When LDS temples are built, we hold a ceremony to commemorate the laying of the corner stones. These stones are part of the foundation of the buildings and are some of the most important. They bear much weight and make sure the foundation is sure and aligned. Temple corner stones represent the Savior, who is our One Sure Stone. He is the Way and the foundation of our faith. He was tried with the refiner’s fire and remained strong and pure; He is the source of strength and purity. The Lord is our precious Corner Stone.

The Apostle Paul taught of the importance of building on the foundation of the Savior and the prophets and apostles: “Now therefore ye are no more strangers and foreigners, but fellowcitizens with the saints, and of the household of God; And are built upon the foundation of the apostles and prophets, Jesus Christ himself being the chief corner stone” (Eph. 2:19-20). Without prophets and apostles, the Lord’s church crumbles and collapses, as it did following the death of the Savior and His apostles. He is the Chief Corner Stone but without the other stones in the foundation, the Church cannot stand.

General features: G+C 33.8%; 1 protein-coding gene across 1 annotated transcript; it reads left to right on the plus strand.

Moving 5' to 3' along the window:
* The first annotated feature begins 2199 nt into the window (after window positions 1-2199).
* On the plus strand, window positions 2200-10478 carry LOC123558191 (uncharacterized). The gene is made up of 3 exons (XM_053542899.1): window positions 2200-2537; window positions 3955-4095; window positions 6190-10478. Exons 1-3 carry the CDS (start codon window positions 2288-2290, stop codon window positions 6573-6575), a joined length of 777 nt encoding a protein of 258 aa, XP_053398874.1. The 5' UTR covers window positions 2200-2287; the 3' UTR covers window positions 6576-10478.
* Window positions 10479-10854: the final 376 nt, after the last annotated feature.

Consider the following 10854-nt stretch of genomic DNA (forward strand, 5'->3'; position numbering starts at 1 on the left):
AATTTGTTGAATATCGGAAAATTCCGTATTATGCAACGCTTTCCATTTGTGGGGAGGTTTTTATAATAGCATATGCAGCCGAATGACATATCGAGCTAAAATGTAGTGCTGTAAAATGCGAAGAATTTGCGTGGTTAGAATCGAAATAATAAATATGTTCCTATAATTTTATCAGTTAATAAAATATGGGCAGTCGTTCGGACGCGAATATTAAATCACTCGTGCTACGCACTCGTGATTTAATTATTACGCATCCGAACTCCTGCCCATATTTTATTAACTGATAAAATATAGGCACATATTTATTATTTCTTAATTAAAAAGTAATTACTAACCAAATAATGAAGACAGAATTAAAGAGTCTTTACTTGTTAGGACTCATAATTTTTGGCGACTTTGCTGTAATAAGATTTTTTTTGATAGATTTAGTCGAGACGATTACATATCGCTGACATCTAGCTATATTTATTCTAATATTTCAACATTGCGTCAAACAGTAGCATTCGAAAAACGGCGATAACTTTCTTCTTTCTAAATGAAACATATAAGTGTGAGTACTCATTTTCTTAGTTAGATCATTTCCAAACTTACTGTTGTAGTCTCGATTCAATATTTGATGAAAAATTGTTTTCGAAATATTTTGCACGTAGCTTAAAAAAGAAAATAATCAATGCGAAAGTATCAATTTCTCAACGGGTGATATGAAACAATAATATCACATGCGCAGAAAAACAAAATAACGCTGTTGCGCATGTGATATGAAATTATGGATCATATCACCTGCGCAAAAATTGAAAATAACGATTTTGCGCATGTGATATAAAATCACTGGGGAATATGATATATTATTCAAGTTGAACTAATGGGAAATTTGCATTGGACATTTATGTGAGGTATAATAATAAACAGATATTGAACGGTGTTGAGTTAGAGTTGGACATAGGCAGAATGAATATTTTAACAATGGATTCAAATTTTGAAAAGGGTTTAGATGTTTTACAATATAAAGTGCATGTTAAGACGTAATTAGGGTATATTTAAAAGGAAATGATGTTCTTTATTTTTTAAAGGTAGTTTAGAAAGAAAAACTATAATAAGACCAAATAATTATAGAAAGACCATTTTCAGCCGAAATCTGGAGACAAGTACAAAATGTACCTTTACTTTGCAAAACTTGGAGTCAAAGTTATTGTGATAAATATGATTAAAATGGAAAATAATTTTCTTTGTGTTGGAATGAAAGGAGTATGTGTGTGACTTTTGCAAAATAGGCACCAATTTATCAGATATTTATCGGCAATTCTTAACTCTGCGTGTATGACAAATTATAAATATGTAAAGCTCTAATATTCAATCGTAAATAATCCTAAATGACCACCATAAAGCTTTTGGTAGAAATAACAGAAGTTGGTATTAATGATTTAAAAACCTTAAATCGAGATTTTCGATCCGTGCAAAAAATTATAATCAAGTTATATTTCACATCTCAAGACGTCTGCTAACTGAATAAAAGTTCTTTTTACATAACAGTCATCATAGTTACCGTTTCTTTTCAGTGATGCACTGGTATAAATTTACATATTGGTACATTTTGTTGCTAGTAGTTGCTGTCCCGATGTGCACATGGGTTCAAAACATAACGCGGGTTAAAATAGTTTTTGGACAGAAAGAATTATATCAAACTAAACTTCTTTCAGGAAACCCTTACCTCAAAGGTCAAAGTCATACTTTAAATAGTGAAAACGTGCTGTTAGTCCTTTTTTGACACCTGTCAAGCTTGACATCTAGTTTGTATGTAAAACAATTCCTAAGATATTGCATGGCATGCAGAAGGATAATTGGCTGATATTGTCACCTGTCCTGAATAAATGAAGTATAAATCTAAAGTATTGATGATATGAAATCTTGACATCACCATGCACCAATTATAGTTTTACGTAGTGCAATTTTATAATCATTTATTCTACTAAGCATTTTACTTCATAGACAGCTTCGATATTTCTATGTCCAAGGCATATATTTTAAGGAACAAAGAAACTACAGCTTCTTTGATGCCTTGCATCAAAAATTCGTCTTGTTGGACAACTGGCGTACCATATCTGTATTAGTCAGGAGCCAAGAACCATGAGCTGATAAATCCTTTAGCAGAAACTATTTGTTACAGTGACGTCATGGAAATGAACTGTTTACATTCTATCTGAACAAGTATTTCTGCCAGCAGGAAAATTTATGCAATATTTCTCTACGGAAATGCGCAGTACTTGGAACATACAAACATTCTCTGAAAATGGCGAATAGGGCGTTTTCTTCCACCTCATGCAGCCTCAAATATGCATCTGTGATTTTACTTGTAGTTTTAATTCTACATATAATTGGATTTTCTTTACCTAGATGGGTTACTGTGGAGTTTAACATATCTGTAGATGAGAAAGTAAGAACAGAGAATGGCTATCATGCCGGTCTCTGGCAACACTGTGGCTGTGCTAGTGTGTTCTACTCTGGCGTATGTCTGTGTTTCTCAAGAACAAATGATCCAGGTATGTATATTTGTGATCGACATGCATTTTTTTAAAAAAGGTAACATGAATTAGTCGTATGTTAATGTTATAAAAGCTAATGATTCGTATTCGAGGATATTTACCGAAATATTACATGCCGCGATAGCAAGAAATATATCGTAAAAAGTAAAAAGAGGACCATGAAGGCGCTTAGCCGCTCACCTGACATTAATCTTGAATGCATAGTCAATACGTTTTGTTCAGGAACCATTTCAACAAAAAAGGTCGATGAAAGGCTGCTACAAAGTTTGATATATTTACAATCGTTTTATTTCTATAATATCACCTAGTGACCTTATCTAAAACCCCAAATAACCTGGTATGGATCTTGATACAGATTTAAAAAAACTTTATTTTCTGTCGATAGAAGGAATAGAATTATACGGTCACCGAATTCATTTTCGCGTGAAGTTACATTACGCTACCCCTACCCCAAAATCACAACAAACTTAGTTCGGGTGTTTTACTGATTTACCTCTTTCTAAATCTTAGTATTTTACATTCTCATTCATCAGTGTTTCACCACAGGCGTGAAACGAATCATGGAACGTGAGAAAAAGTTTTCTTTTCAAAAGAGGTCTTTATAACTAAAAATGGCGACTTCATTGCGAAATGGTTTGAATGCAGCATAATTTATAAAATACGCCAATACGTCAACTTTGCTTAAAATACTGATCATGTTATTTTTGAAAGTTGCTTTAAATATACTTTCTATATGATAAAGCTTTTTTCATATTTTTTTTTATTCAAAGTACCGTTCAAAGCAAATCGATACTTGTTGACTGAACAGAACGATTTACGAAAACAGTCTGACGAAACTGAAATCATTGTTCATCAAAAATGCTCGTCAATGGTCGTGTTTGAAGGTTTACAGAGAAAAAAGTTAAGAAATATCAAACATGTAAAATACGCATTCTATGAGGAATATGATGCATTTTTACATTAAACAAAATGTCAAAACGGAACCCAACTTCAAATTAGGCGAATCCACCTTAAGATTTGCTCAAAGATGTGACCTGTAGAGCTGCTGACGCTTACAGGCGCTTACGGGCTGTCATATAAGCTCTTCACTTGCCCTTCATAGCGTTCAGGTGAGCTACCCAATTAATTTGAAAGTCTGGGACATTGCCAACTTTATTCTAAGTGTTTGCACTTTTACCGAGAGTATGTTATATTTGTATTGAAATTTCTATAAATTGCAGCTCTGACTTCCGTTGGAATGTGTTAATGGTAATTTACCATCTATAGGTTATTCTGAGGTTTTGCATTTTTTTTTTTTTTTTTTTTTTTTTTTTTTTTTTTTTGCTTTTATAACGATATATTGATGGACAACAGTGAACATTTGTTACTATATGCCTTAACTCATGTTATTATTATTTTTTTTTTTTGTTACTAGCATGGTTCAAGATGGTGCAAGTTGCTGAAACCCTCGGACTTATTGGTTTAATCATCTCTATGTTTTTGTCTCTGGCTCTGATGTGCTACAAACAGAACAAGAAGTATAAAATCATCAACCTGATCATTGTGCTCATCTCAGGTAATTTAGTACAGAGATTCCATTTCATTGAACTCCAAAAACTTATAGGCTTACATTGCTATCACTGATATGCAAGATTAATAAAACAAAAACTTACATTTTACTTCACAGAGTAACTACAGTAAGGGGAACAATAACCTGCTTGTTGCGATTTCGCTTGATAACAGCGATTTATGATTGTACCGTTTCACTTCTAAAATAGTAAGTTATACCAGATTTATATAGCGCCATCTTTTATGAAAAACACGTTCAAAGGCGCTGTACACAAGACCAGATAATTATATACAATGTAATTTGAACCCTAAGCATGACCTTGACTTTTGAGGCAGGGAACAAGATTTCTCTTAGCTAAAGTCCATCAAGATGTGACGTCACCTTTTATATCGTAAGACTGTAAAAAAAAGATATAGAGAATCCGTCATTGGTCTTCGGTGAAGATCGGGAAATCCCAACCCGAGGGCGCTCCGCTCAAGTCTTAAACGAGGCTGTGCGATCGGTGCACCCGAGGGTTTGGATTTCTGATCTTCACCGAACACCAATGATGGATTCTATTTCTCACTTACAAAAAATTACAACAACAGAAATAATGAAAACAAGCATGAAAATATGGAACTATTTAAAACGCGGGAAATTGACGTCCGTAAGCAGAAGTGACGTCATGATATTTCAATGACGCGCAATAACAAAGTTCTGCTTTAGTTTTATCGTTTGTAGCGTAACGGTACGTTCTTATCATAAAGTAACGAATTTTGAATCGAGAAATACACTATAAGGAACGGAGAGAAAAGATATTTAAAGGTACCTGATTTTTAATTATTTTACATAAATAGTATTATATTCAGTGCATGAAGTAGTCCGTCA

Sometimes the Corner Stone is a stumbling block for people. “And he shall be for a sanctuary; but for a stone of stumbling, and for a rock of offense to both the houses of Israel, for a gin and a snare to the inhabitants of Jerusalem” (2 Ne. 18:14).

The Book of Mormon prophet Jacob expanded on this message: “And now I, Jacob, am led on by the Spirit unto prophesying; for I perceive by the workings of the Spirit which is in me, that by the stumbling of the Jews they will reject the stone upon which they might build and have safe foundation” (Jacob 4:15). The Savior tried to provide the Jews with a sure foundation – with safety – but they rejected that Stone and tried to grind Him down.